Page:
props to Mark Parisi

Curmudgeons Who Don’t Like Class Trips Huff and Puff

Jose 11 Comments

props to Mark Parisi

After that passionate imaginary letter I wrote to one of my students on Tuesday, a few questions came up about how I approached the situation.

Did your administration support you through this decision?

In a word, yes. Though I knew I was right and I thought about my decision clearly, I still consulted with fellow teachers and administration, and I got the right response. I didn’t have to ask my principal because the assistant principal was enough. I know a lot of my fellow bloggers find themselves in more dire straits, but I also notice a lot of principals who blog that say I’m somehow stifling the young man’s creativity and individuality. The next three questions should address that.

By not letting him go to the trip, aren’t you promoting a perpetual cycle of failure for him?

In some ways I understand the question, but in realistic terms, no. I believe I was rather clear about the chances I’ve given him, and if he can’t respect that, then what happens when we’re actually outside and I’m responsible for his well-being and safety on the subway or anywhere else? Furthermore, what kind of message does that send to the kids who do behave well and make a decent effort to do well socially and academically? I have students who once messed up but improved significantly in all the major areas and they’re getting a chance to go on trips, so for this student, that’s not the case. He hasn’t been an exemplary student, and there have to be consequences.

Don’t you think you’re pushing your kid so hard to fit a mold that you’ll squash his “creativity and independent spirit”?

Again, a somewhat valid question, but one that I’m more than willing to squash. (I’m not sure where either of these qualities comes into the argument of whether or not the student deserves a trip or not, but whatever.) If we think of the most creative and independent spirits of our time, I can make a pretty safe assumption that, in order for them to break the rules, they must learn and master them. Every rapper had a favorite rap song they knew every word to, and wrapped their head around that favorite style until they found their own niche. Same goes for artists, and even teachers. This student needs to learn the rules and understand why we make those rules before he goes off and becomes an independent high school student and eventually college. That’s the difference between someone who’s self-reliant and one who’s a recluse.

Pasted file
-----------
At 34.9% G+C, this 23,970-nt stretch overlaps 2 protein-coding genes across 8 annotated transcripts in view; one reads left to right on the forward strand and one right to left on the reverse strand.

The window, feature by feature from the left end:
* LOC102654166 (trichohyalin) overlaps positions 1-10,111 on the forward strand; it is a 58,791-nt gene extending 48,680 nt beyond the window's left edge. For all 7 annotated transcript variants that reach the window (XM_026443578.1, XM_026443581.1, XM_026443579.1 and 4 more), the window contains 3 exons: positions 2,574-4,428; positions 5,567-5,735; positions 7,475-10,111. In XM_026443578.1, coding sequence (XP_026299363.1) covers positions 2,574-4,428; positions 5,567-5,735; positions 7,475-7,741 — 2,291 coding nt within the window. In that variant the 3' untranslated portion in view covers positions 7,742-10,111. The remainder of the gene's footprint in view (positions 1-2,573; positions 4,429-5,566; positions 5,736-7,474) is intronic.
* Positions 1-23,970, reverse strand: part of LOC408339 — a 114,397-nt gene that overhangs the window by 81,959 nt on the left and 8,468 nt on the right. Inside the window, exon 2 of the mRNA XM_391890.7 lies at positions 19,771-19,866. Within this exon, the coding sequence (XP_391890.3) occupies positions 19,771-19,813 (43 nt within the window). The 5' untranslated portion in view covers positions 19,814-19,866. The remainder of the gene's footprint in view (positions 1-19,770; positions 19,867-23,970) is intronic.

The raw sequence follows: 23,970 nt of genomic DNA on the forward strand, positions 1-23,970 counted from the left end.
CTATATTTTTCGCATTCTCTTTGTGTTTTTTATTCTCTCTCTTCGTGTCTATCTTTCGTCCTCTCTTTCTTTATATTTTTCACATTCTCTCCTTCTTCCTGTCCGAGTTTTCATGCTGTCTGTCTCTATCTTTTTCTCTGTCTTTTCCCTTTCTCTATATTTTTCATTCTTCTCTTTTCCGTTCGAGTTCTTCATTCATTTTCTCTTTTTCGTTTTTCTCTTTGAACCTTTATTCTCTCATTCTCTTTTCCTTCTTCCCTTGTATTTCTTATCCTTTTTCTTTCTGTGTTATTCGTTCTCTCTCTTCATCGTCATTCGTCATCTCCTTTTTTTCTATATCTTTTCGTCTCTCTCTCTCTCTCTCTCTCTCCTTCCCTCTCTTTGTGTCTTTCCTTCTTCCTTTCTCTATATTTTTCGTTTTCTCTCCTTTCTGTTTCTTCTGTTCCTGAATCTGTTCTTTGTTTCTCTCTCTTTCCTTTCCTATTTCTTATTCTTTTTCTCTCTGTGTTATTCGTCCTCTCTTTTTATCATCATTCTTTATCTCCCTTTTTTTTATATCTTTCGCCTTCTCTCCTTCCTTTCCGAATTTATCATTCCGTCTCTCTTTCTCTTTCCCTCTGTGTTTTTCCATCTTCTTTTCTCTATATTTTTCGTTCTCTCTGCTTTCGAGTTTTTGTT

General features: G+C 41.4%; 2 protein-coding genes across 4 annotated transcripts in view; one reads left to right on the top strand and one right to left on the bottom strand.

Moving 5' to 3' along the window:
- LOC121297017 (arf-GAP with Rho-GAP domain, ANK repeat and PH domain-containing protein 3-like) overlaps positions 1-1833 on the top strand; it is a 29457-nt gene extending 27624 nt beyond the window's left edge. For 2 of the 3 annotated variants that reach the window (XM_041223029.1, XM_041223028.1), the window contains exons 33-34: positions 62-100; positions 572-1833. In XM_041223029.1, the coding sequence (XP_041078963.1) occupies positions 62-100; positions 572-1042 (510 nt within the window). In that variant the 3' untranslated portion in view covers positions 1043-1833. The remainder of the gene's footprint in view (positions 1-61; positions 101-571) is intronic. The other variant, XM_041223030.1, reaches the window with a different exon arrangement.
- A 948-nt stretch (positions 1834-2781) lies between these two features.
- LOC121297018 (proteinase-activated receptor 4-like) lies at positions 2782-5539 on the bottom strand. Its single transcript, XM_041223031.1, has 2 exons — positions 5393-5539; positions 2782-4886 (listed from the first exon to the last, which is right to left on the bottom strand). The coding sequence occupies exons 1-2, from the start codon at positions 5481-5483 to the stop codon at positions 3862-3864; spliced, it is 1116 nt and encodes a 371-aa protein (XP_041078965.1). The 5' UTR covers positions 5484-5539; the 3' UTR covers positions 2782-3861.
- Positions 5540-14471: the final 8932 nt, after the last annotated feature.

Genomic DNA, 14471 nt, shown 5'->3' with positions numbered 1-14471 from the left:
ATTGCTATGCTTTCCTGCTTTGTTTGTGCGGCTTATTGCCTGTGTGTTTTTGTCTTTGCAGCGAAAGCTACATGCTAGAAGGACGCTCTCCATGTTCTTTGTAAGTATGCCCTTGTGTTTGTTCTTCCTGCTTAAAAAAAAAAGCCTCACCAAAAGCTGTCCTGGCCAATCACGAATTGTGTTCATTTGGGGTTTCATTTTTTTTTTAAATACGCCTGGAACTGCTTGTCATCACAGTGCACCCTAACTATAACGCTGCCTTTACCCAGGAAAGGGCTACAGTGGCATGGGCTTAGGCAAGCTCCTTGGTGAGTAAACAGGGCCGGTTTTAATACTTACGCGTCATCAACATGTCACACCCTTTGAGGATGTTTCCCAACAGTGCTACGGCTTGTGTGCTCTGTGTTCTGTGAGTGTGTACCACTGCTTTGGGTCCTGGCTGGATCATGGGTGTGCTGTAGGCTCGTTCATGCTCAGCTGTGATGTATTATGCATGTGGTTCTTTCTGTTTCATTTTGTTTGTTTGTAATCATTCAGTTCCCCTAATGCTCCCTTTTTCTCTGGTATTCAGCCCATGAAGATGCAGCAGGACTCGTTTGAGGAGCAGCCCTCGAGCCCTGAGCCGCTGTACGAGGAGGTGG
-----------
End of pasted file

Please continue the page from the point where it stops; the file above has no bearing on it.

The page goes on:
Also note that I consider myself rather creative and more often than not allow for creativity and independence in my classroom, but in a constructive and positive manner. We also need to find ways to hone that. The most talented athletes may not always be the most successful, but the most successful athletes have an excellent mix of talent and discipline. Then again, you’d have to have read my blog for more than one post, or actually read the whole post to see that.

Isn’t using a trip or any “escape from school” demeaning the purpose of school itself?

Let’s flip that question on its head then: do you think we should have trips at all then? And if so, then are you taking everyone? Again, just from yesterday’s experience with my students, I have a pretty good idea of what the answers to those questions are. I know how trips often help develop the civil skills of my students, and helps me gauge how much they’ve grown socially as well as academically. When, for instance, I can take them to the park and they can interact with their teachers and fellow students without the confines of the school building, it changes things a little bit. Unless you a) find yourself really uncomfortable with the group of students who you’re trying to take out, 2) your group of students don’t merit getting a trip, especially one on your own dime or 3) are a bit of a hermit / curmudgeon, then I can’t see anyone trying to discredit teachers for taking their students on a class trip.